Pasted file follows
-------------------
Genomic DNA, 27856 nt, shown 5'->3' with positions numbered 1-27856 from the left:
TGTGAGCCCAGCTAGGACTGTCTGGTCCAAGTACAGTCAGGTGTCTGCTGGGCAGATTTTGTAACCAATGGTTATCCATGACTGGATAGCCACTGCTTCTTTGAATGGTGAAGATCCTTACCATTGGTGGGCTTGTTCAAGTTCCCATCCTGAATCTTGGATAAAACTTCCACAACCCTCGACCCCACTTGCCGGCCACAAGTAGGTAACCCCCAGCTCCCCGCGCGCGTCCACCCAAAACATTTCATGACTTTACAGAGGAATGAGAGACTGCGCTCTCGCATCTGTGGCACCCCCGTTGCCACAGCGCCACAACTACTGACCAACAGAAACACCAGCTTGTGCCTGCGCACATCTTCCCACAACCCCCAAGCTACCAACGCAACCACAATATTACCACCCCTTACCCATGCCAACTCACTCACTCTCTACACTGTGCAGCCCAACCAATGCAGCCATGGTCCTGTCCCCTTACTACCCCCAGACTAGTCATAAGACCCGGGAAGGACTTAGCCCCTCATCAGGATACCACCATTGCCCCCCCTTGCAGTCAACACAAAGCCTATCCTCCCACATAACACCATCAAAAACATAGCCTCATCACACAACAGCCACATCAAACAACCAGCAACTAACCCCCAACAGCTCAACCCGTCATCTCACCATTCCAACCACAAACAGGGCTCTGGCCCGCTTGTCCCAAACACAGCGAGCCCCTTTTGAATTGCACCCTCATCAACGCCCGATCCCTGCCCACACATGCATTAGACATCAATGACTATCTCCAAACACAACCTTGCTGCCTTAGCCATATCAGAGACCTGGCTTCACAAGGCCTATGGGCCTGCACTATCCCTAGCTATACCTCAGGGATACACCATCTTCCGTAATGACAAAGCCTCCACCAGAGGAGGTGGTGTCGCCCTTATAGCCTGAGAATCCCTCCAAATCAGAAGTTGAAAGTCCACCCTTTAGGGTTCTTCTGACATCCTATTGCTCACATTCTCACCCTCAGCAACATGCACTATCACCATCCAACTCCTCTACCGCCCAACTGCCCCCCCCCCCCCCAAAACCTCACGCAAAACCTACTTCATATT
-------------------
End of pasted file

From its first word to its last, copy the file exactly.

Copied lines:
Genomic DNA, 27856 nt, shown 5'->3' with positions numbered 1-27856 from the left:
TGTGAGCCCAGCTAGGACTGTCTGGTCCAAGTACAGTCAGGTGTCTGCTGGGCAGATTTTGTAACCAATGGTTATCCATGACTGGATAGCCACTGCTTCTTTGAATGGTGAAGATCCTTACCATTGGTGGGCTTGTTCAAGTTCCCATCCTGAATCTTGGATAAAACTTCCACAACCCTCGACCCCACTTGCCGGCCACAAGTAGGTAACCCCCAGCTCCCCGCGCGCGTCCACCCAAAACATTTCATGACTTTACAGAGGAATGAGAGACTGCGCTCTCGCATCTGTGGCACCCCCGTTGCCACAGCGCCACAACTACTGACCAACAGAAACACCAGCTTGTGCCTGCGCACATCTTCCCACAACCCCCAAGCTACCAACGCAACCACAATATTACCACCCCTTACCCATGCCAACTCACTCACTCTCTACACTGTGCAGCCCAACCAATGCAGCCATGGTCCTGTCCCCTTACTACCCCCAGACTAGTCATAAGACCCGGGAAGGACTTAGCCCCTCATCAGGATACCACCATTGCCCCCCCTTGCAGTCAACACAAAGCCTATCCTCCCACATAACACCATCAAAAACATAGCCTCATCACACAACAGCCACATCAAACAACCAGCAACTAACCCCCAACAGCTCAACCCGTCATCTCACCATTCCAACCACAAACAGGGCTCTGGCCCGCTTGTCCCAAACACAGCGAGCCCCTTTTGAATTGCACCCTCATCAACGCCCGATCCCTGCCCACACATGCATTAGACATCAATGACTATCTCCAAACACAACCTTGCTGCCTTAGCCATATCAGAGACCTGGCTTCACAAGGCCTATGGGCCTGCACTATCCCTAGCTATACCTCAGGGATACACCATCTTCCGTAATGACAAAGCCTCCACCAGAGGAGGTGGTGTCGCCCTTATAGCCTGAGAATCCCTCCAAATCAGAAGTTGAAAGTCCACCCTTTAGGGTTCTTCTGACATCCTATTGCTCACATTCTCACCCTCAGCAACATGCACTATCACCATCCAACTCCTCTACCGCCCAACTGCCCCCCCCCCCCCCAAAACCTCACGCAAAACCTACTTCATATT